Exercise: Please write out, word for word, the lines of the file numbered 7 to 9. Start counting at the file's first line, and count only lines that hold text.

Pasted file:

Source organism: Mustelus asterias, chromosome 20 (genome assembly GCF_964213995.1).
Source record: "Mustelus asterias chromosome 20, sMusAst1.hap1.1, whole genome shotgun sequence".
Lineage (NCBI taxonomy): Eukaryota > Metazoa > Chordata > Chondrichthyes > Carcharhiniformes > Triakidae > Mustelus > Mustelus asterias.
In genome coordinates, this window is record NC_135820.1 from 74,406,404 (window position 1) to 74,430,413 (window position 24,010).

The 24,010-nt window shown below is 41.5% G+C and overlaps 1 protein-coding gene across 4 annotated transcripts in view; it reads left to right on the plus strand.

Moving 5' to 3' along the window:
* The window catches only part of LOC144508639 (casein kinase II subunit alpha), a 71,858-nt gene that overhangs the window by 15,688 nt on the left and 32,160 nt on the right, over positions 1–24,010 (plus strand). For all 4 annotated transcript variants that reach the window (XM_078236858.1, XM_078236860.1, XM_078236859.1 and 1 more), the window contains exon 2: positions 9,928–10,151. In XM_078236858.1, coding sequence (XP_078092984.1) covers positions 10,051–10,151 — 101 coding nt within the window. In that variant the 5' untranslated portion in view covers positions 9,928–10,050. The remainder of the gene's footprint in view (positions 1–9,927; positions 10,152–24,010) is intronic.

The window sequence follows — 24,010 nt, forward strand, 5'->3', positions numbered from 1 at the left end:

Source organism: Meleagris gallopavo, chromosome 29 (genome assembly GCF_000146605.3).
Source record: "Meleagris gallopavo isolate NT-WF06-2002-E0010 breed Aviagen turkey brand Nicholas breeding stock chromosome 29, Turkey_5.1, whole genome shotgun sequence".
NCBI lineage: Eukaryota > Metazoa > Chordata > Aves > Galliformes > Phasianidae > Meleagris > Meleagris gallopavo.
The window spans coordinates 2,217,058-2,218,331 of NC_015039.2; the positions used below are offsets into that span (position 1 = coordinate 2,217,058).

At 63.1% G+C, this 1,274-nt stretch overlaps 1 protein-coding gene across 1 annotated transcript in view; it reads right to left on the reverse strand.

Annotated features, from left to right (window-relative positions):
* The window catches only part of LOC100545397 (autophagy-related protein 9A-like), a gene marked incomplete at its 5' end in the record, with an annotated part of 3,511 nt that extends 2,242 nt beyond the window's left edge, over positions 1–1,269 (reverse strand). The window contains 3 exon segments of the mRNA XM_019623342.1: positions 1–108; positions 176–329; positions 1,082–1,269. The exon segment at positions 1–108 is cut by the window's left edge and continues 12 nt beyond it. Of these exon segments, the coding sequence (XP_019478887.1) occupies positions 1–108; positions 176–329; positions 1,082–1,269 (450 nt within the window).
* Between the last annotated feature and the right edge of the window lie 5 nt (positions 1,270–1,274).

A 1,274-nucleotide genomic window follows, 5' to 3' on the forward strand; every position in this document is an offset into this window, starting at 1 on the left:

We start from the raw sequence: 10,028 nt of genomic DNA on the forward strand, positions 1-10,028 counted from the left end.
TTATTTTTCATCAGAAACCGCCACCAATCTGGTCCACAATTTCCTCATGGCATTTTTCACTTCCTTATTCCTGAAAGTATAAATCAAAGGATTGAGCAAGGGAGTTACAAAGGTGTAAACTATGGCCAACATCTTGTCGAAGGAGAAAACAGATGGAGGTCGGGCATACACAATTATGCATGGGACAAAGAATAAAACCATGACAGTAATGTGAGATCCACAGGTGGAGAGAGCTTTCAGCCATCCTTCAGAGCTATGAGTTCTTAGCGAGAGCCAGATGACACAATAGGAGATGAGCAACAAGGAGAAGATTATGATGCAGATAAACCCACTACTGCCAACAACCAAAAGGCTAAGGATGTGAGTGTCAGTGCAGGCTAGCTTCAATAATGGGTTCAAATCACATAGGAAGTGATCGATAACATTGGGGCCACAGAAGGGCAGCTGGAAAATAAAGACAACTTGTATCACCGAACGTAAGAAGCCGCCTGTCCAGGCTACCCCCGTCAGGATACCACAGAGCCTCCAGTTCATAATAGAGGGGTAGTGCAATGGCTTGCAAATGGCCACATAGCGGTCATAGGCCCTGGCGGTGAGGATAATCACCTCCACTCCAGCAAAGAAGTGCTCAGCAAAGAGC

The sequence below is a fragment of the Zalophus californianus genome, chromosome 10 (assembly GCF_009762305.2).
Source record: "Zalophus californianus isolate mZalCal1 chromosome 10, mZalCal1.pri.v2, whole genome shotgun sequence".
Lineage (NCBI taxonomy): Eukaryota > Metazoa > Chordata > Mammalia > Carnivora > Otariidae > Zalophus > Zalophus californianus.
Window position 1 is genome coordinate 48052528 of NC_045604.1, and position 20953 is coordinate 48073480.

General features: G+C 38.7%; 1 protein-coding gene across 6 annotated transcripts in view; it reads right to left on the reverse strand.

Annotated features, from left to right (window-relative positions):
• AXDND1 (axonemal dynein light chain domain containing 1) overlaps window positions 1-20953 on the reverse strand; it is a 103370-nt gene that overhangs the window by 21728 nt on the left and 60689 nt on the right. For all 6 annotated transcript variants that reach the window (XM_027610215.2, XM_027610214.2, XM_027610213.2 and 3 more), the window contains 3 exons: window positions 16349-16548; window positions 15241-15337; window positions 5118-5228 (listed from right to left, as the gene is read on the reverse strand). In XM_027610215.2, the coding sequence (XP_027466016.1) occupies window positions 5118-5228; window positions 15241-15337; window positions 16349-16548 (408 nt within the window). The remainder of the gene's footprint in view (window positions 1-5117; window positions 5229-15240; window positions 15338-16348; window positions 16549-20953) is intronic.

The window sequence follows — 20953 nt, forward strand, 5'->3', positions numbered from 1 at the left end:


* The window catches only part of LOC144508639 (casein kinase II subunit alpha), a 71,858-nt gene that overhangs the window by 15,688 nt on the left and 32,160 nt on the right, over positions 1–24,010 (plus strand). For all 4 annotated transcript variants that reach the window (XM_078236858.1, XM_078236860.1, XM_078236859.1 and 1 more), the window contains exon 2: positions 9,928–10,151. In XM_078236858.1, coding sequence (XP_078092984.1) covers positions 10,051–10,151 — 101 coding nt within the window. In that variant the 5' untranslated portion in view covers positions 9,928–10,050. The remainder of the gene's footprint in view (positions 1–9,927; positions 10,152–24,010) is intronic.

The window sequence follows — 24,010 nt, forward strand, 5'->3', positions numbered from 1 at the left end:

Source organism: Meleagris gallopavo, chromosome 29 (genome assembly GCF_000146605.3).